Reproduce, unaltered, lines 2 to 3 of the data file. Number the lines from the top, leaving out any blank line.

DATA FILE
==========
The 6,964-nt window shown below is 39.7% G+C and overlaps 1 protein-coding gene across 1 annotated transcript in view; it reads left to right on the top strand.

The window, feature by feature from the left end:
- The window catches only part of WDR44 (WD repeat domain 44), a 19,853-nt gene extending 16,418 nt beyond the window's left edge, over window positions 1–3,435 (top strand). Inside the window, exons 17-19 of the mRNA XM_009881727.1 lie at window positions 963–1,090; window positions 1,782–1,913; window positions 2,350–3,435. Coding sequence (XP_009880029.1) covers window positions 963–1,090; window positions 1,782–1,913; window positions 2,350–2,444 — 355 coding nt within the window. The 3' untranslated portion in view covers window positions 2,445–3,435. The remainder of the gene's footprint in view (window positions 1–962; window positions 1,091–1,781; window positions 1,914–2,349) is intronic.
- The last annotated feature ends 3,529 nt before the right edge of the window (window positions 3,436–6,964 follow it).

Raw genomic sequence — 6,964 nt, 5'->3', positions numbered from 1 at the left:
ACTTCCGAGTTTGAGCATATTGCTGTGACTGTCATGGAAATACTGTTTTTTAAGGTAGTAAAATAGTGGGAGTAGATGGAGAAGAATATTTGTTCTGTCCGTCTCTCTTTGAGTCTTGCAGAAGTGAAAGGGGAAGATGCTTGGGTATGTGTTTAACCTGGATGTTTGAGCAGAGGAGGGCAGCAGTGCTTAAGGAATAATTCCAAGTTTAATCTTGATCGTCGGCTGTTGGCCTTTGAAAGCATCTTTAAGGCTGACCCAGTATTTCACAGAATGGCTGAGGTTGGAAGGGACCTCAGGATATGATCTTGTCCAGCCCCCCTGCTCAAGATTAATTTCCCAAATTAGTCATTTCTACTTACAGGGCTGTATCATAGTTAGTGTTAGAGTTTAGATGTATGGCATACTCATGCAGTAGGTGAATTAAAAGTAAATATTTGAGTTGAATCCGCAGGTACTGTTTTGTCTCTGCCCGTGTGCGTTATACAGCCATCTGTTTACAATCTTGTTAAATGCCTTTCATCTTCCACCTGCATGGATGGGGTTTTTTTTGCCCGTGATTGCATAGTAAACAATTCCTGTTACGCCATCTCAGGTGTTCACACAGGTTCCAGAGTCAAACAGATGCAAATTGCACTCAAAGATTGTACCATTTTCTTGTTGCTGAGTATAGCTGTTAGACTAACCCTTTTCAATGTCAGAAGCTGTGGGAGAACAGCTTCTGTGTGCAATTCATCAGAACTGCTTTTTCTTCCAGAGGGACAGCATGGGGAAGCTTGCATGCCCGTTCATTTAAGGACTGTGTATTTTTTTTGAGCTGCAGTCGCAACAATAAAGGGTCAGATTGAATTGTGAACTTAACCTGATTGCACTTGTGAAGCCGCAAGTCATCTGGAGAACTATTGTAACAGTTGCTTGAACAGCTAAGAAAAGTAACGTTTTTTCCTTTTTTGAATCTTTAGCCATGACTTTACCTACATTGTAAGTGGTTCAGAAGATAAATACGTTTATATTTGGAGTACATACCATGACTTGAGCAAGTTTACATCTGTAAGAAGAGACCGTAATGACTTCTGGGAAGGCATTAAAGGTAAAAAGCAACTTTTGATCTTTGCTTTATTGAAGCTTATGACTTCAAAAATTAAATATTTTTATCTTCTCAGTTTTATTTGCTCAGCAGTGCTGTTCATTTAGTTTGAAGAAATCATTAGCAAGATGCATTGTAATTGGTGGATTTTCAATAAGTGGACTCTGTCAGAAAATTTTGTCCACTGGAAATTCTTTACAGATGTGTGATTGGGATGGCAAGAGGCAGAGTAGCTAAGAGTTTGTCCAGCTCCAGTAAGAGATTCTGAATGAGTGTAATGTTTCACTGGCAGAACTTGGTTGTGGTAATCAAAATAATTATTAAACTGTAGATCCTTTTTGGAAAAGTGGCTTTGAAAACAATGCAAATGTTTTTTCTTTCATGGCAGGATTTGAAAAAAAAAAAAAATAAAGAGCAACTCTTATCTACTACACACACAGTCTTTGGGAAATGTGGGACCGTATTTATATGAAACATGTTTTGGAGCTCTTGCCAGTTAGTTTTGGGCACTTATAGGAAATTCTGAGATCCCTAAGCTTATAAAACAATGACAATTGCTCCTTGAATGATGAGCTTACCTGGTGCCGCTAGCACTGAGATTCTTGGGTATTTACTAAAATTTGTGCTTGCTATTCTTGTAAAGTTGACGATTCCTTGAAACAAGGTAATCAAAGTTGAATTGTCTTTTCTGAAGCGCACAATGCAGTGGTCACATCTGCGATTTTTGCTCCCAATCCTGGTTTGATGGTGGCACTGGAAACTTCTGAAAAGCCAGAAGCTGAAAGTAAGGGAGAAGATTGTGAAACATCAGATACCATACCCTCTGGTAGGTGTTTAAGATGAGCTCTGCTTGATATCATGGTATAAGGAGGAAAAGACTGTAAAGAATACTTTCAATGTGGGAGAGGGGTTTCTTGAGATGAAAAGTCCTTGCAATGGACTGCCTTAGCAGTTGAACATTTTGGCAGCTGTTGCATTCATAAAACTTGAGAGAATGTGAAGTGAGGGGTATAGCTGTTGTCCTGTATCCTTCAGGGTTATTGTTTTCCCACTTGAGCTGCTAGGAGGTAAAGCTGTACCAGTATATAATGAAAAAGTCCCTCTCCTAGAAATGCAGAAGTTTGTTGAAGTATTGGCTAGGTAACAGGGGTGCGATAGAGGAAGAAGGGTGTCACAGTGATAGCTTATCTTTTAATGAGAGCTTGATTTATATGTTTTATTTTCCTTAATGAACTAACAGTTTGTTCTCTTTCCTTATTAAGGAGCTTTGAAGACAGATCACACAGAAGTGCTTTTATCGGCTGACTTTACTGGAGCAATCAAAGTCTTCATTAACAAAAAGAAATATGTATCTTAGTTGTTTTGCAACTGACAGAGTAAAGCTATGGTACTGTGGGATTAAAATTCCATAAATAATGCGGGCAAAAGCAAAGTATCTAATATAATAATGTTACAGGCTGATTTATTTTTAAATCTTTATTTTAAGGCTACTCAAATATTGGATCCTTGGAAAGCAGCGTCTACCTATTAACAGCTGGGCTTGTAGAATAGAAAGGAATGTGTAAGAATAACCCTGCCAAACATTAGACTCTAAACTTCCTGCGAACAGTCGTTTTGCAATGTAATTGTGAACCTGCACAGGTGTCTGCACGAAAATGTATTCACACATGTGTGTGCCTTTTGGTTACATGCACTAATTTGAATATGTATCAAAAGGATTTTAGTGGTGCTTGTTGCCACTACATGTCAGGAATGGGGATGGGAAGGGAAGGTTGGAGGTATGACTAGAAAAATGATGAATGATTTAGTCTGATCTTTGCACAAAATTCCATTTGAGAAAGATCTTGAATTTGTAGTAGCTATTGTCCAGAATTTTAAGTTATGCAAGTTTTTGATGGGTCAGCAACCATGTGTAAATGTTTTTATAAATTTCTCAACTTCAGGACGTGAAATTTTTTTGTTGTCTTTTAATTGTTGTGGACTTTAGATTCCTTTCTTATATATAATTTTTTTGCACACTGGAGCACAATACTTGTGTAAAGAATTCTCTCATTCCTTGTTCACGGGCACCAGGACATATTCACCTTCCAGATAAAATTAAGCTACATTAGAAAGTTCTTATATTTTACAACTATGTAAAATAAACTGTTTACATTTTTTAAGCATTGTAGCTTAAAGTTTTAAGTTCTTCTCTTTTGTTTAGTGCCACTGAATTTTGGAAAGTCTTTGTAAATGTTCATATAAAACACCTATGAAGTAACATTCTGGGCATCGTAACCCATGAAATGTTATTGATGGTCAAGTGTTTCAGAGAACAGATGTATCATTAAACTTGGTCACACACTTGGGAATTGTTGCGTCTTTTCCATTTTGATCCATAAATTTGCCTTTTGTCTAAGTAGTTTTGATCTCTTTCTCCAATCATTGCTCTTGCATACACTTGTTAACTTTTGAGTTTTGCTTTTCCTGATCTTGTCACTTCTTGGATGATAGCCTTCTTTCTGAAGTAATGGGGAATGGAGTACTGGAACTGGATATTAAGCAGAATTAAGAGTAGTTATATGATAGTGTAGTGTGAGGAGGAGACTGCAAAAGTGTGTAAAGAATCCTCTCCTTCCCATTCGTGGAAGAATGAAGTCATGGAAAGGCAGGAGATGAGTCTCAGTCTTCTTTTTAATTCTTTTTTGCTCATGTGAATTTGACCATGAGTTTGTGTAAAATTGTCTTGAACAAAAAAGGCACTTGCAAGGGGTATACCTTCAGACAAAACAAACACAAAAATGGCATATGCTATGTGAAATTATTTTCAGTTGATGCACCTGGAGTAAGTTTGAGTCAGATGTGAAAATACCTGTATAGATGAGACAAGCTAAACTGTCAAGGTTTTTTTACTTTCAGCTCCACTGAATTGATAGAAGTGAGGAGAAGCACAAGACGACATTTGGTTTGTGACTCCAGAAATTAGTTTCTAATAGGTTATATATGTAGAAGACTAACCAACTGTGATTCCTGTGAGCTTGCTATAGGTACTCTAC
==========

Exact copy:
The window, feature by feature from the left end:
- The window catches only part of WDR44 (WD repeat domain 44), a 19,853-nt gene extending 16,418 nt beyond the window's left edge, over window positions 1–3,435 (top strand). Inside the window, exons 17-19 of the mRNA XM_009881727.1 lie at window positions 963–1,090; window positions 1,782–1,913; window positions 2,350–3,435. Coding sequence (XP_009880029.1) covers window positions 963–1,090; window positions 1,782–1,913; window positions 2,350–2,444 — 355 coding nt within the window. The 3' untranslated portion in view covers window positions 2,445–3,435. The remainder of the gene's footprint in view (window positions 1–962; window positions 1,091–1,781; window positions 1,914–2,349) is intronic.